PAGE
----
Which is kind of the theme of my argument for legalizing herd shares for raw milk (and eventual direct farm sales). . . in West Virginia. The local economic value of agriculture has never had enough value placed up on it, and we have been a historically poverty stricken place. Local food is part of the answer, and God knows, we need an answer here. And soon.
Read more here:
"A West Virginia Family Leaves Coal for Local Food—And Wants to Help Others Do the Same
In a place where coal’s legacy has left residents struggling, one family has a vision of a healthier future."
Tuesday, May 31, 2016
Tuesday, May 3, 2016
That is what Love is, friends, and I reckon I shall work on doing that for anyone, let alone everyone, for the rest of my life. . .
He spent his life entirely full of joy. . .and making everyone happier for having known him.
What he owned or how little he had in material things had no bearing on him. He lived always so full of joy, it was beyond my understanding.
I do not have to tell anyone how rare that is, I suspect.
There is no accomplishment, level of fame or numbers of belongings he could have accumulated to hold a candle to the value of that joy.
He never left that you had not laughed until you had tears and felt more valuable than before he had come.
He couldn't be ignored or forgotten.
He was a grand story teller and life long lover of horses.
Much like me, in that way.
Actually, of all the things that define me, those things that really matter to me or that I like most about myself came from only him.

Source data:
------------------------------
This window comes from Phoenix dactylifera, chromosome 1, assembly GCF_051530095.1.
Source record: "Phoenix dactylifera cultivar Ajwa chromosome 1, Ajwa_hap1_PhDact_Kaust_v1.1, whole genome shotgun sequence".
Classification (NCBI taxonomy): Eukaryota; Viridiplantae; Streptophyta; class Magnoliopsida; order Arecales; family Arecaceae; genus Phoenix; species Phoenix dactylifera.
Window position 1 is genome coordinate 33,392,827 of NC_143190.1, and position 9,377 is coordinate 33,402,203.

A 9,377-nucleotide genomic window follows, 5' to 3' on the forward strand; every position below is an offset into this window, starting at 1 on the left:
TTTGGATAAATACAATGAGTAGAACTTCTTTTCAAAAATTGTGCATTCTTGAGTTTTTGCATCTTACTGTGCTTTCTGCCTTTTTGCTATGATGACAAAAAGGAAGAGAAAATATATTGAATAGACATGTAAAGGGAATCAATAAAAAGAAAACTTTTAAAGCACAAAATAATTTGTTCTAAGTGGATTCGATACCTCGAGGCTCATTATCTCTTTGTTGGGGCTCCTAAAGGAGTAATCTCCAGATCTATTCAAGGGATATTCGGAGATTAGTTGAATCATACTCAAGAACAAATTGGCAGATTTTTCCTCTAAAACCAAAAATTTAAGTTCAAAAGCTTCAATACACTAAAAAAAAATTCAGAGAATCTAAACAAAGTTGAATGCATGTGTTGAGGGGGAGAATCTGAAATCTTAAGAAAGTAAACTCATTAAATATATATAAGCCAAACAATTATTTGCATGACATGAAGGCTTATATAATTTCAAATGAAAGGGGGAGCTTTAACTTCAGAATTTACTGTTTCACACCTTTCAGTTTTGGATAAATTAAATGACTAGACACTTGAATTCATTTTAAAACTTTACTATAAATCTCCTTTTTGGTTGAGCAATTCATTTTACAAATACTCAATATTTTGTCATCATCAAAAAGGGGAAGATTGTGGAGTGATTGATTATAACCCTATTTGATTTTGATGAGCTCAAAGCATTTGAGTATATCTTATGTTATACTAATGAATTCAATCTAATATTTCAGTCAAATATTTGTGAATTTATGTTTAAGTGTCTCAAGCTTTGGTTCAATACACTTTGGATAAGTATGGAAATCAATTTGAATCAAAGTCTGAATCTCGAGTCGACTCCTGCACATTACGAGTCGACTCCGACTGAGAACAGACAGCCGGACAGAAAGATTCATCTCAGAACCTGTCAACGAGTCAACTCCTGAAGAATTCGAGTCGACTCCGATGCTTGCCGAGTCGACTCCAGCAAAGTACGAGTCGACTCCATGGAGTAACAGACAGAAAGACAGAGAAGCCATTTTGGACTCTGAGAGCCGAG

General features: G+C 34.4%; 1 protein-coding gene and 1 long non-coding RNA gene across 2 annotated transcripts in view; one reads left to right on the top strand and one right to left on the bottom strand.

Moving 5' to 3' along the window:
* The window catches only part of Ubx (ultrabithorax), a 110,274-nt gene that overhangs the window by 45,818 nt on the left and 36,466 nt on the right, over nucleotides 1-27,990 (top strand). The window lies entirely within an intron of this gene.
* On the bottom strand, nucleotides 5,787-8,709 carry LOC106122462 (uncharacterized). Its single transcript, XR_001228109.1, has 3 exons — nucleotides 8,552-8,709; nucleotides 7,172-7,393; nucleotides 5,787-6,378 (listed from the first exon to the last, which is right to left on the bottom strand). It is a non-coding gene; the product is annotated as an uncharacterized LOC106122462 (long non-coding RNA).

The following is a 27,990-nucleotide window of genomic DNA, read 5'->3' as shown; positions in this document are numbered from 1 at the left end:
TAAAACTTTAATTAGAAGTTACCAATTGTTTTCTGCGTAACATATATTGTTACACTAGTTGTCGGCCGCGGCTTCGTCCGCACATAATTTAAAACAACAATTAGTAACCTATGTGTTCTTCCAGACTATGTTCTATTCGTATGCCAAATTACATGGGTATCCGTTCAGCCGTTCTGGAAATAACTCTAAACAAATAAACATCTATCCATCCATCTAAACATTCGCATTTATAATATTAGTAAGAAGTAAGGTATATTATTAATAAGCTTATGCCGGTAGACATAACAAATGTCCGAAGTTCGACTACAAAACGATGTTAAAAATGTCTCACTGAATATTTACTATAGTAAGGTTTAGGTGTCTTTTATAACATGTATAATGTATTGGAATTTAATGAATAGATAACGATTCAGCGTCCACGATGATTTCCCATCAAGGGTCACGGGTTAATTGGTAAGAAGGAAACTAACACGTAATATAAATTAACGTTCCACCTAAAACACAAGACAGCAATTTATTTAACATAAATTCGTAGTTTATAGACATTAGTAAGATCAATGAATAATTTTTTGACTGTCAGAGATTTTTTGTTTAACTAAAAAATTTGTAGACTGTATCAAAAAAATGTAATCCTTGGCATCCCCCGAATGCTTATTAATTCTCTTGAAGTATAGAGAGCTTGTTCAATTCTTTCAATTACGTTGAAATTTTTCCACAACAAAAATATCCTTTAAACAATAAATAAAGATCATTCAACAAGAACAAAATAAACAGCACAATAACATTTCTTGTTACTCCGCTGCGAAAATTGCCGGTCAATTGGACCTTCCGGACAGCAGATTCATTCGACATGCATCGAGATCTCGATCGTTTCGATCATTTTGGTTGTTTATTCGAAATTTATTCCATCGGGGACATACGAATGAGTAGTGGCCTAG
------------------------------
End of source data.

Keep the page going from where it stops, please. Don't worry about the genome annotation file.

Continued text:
We had so many epic adventures, he and I.
So few granddaughters ever experience a grandfather in such a way.
From the time I could say "horse", I followed him around when he came to visit, asking him to buy my a pony.
And so he did. He bought me little stud ponies from this auction and that auction. . . across 3 states.
Well, let me be honest, he bought those untrained stud ponies because he didn't have much money. He worked doing what he enjoyed, not doing all the things he easily could have to make more money and live less happy. So those little stud ponies were mean and cheap, and they were priceless to me.
He took me to horse shows. He took me to horse races. When I was 12 and 13, we spent the first Saturday in May at Louisville, Ky in the mud, the blood and the beer of the infield at Churchill Downs. He let me bet on the races, and we always lost because we went for the middle of the road odds and best name. He told me we'd come back for Mint Julep when I was older. And We did that, too, with my cousin, Katie and great aunt Ruth.
Years later, when I could no longer support what horse trading and racing meant, he understood and moved to asking me about what new horse I had in the rescue every single week.
From him, I learned the way to weave an enthralling tale that is bigger than life, and yes, a bit embellished for affect with hand signals thrown in for humor, too.
He was my biggest fan, and he was everyone's biggest fan.
Most importantly, in the greatest lesson of all, He did not love me or believe in my "greatness" because I am great, because I agreed with him on everything or because I fit into a mold he defined beforehand. He loved me in an epic way and believed I was great because that is what loving someone meant.
That was the end of it.
And everyone else has fallen short in that way. The way that matters. That is what Love is, friends, and I reckon I shall work on doing that for anyone, let alone everyone, for the rest of my life.
Be thou diligent to know the state of thy flocks, and look well to thy herds. For riches are not for ever: and doth the crown endure to every generation? The hay appeareth, and the tender grass sheweth itself, and herbs of the mountains are gathered. The lambs are for thy clothing, and the goats are the price of the field. And thou shalt have goats' milk enough for thy food, for the food of thy household, and for the maintenance for thy maidens
- Proverbs 27:23-27